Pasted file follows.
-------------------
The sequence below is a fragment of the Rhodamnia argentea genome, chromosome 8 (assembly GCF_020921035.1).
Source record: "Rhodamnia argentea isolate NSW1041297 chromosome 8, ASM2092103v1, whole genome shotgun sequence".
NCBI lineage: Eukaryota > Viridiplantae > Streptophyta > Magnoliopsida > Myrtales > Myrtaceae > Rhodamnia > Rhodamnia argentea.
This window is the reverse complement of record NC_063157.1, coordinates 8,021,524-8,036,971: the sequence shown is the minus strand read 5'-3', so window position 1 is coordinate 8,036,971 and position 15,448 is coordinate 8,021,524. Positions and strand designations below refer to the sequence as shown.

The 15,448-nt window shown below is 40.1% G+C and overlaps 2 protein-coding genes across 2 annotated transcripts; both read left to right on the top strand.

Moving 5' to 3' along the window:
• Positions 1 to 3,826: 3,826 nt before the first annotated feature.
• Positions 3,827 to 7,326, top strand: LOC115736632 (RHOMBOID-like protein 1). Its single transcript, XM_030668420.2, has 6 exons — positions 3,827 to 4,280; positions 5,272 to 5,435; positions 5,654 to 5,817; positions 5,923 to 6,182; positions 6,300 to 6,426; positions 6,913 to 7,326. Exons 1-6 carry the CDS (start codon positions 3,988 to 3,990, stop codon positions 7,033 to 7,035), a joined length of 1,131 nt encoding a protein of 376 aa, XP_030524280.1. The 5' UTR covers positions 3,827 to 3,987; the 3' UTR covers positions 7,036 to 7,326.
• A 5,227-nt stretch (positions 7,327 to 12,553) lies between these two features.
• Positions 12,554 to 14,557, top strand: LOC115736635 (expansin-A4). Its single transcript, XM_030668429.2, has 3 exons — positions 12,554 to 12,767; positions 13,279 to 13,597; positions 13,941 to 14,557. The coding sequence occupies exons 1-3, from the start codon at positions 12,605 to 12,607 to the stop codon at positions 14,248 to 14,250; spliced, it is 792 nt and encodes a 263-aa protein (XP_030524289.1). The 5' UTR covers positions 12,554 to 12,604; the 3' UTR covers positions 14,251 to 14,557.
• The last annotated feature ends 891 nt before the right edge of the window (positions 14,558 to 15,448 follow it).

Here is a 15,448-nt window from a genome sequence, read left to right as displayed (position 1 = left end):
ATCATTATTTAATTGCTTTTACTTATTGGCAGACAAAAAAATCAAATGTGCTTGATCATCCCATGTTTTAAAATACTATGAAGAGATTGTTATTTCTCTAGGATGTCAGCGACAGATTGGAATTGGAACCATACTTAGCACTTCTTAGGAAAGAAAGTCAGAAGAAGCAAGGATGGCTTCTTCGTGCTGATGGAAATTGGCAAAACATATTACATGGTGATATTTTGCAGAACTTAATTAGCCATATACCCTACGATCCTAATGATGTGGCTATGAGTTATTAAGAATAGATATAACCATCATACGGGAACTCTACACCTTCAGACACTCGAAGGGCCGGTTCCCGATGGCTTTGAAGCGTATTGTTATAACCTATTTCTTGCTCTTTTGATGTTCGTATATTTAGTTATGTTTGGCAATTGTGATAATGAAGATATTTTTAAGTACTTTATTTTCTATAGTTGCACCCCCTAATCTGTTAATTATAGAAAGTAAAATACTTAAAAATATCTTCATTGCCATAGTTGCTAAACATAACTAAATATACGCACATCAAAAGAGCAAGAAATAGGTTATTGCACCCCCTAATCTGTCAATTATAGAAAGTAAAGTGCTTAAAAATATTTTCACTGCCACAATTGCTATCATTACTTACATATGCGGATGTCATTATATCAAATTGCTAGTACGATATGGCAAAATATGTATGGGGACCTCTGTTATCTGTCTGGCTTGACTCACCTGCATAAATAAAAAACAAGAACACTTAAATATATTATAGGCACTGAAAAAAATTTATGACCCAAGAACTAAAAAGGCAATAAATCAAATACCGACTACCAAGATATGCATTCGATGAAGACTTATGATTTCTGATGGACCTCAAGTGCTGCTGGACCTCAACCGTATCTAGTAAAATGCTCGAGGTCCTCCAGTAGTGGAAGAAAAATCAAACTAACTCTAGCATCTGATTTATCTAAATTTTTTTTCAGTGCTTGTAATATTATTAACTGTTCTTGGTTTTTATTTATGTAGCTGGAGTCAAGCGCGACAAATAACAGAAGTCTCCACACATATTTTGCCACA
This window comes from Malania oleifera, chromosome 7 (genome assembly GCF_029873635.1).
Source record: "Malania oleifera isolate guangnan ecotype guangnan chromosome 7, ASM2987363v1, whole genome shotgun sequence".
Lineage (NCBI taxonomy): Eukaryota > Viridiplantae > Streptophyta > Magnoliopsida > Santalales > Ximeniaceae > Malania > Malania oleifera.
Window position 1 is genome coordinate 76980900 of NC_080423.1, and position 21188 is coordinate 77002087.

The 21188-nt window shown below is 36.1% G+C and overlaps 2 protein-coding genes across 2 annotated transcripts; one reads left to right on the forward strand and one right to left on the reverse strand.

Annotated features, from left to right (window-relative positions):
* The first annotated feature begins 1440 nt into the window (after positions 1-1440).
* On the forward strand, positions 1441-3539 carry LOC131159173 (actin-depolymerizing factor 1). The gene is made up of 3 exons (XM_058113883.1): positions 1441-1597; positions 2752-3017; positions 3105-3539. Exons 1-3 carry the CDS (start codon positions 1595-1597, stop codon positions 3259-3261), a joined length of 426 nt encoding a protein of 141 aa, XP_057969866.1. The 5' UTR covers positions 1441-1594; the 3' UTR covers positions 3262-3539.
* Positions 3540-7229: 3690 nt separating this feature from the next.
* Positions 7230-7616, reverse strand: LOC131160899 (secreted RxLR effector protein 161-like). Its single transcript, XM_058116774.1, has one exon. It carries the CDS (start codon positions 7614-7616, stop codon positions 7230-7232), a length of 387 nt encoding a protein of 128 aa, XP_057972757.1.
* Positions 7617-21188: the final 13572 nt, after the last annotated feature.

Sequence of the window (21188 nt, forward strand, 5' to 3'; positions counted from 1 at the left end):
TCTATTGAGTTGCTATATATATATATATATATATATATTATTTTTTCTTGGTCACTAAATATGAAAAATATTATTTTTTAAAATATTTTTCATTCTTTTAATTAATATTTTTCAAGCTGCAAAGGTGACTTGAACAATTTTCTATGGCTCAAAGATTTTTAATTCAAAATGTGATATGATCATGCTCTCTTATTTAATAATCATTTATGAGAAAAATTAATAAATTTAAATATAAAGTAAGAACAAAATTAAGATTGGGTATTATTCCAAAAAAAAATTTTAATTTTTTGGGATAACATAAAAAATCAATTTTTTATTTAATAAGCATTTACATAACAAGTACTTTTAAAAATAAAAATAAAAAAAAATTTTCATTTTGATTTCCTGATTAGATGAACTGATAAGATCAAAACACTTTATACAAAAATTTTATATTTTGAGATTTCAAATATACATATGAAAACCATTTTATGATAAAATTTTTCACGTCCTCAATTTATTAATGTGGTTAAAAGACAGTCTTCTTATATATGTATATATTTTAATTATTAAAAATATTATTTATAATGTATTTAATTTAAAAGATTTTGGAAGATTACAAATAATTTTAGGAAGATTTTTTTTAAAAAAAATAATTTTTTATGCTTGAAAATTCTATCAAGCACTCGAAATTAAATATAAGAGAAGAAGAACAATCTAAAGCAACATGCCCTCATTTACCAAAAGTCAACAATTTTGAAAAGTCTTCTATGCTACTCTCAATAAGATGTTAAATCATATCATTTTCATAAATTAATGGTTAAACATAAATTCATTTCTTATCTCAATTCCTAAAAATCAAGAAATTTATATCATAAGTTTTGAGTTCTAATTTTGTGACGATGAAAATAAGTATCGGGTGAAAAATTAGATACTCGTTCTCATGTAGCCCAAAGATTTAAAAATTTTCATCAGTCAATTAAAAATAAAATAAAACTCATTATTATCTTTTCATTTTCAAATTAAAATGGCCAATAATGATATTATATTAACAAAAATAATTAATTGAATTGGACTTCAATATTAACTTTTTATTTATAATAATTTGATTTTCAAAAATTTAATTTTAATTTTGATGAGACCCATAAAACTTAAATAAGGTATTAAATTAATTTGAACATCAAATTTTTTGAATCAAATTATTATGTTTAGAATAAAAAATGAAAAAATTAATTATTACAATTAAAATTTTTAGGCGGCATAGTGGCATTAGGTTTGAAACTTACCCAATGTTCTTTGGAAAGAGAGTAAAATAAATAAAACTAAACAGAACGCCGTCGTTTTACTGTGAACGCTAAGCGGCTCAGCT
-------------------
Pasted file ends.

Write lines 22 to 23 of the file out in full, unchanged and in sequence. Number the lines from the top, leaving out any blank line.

* Positions 3540-7229: 3690 nt separating this feature from the next.
* Positions 7230-7616, reverse strand: LOC131160899 (secreted RxLR effector protein 161-like). Its single transcript, XM_058116774.1, has one exon. It carries the CDS (start codon positions 7614-7616, stop codon positions 7230-7232), a length of 387 nt encoding a protein of 128 aa, XP_057972757.1.